migration to the NBN

    Sounds to me like if you don’t with to transfer to the NBN with Telstra but do want to migrate to the NBN with a different provider. Telstra will continue to provide your service up until the date in which they’re required to disconnect it. As a part of connecting with another service provider to the NBN. It states migration to the NBN but doesn’t actually say with the Telstra NBN network.

    With the information above i rang Telstra and get transferred 3 times and was on hold for almost 2hrs. I finally got someone who had authority to waive the ETC and provide a reference number come implementation time with a new service provider. They agreed it was ambiguos and i’d imagine they will probably be releasing an ammendment to the critical information summary to address this issue.

    So might be worth your while to see if that clause is in your contract. I had 18months left on mine. I have been a Telstra customer for over 8 years. It’s just a shame they can’t compete with other providers. You would think if you were going direct to Telstra they would be able to provide a better deal. Other than those that have to lease from Telstra and then to customers.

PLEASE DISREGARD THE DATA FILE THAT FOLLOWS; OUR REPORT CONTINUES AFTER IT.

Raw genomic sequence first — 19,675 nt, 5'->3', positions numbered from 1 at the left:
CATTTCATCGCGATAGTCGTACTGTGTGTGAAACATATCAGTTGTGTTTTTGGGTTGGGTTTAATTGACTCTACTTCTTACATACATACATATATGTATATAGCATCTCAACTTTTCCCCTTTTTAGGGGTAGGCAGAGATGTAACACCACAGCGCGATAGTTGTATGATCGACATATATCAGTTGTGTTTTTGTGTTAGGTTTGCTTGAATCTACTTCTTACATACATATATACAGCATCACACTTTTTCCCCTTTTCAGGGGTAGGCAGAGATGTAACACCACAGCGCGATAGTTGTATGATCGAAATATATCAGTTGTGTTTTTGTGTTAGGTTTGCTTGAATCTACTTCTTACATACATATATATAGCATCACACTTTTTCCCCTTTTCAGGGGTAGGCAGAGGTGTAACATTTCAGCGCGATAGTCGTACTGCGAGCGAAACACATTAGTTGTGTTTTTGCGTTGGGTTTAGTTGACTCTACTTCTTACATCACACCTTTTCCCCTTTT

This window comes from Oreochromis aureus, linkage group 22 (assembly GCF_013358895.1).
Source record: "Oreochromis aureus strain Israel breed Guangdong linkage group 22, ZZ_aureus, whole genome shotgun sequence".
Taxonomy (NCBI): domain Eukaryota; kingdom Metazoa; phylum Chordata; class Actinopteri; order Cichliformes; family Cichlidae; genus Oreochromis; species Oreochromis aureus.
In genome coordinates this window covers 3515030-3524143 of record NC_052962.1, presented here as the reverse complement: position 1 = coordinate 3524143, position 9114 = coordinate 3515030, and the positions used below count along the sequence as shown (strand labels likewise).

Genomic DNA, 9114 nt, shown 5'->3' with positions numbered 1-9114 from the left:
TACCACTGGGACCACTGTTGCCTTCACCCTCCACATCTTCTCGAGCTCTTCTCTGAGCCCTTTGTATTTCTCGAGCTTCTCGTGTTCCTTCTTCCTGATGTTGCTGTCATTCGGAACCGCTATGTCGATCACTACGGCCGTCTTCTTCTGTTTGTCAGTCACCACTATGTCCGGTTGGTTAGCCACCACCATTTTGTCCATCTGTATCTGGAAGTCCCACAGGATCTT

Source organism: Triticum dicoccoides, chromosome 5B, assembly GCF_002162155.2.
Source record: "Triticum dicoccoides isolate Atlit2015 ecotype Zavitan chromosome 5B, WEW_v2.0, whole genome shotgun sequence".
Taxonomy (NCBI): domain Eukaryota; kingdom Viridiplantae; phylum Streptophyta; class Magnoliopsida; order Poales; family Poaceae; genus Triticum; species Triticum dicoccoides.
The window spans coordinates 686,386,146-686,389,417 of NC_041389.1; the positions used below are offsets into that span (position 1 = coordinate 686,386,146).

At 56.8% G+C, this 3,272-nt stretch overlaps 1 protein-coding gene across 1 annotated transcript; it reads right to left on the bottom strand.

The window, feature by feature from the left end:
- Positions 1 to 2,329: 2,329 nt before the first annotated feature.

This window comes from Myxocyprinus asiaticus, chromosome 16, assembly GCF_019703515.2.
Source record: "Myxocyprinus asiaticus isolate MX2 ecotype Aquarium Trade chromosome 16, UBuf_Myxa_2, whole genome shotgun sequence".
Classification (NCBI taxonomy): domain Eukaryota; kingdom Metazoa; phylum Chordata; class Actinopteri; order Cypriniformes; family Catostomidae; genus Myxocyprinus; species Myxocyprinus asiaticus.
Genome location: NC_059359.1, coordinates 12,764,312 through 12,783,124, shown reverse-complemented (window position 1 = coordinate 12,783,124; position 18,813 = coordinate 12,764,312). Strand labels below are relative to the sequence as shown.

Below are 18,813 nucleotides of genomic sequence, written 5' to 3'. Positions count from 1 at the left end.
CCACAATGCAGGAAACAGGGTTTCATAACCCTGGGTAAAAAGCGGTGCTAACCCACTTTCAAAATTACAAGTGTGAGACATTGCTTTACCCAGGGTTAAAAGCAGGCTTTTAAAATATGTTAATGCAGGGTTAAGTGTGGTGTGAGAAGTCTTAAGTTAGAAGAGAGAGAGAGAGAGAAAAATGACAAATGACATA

Good luck!

  • Talk to skymesh as they offer no contract nbn plans so you can see what speeds you will get without being on a contract.

    • Anything not FTTP has a speed dictated by many factors. Most notably, if your ISP can be arsed to check out all connections and ensure they are working normally. NBN on non-FTTP is still a gamble.

  • “If your plan is no longer available for new customers, we may roll your service over to a different plan which is reasonably comparable”

    I have ADSL2+ unlimited. I better be getting 25/5 unlimited NBN when/if it ever arrives.

  • Just an FYI, don’t back down regardless of who your provider is. If your contract has a clause about cancellation fees, you should be covered. I spent 3 hours arguing with various Optarse sales people about my move to NBN this evening. They legitimately refused to acknowledge their own Terms and Conditions for my cable connection. Which clearly states that you must pay disconnection fees if the disconnection is the fault of the account holder and not Optus. To be fair, it does not specify that if it is not my fault I do not have to pay, but I think it’s fair enough to assume such. However, Optus Sales seemed unable to assist me with terminating the existing connection without an ETP. They have decided to call me back “within 24 hours” after talking with their legal team.

    I think it’s fair enough that, given moving to NBN will be compulsory before 18mths is up, my cable connection is always dropping out and technicians are taking longer and longer to fix it (they have advised me their team has been drastically reduced), and that I do not wish to be forced into another contract, I should be able to move to month to month with a ETP waiver. After all, I am not asking to be moved to NBN, I MUST move to NBN. Even if I am choosing to do it earlier in the piece. The early move is prompted by significant drop outs and issues on the cable network as it’s being maintained less and less.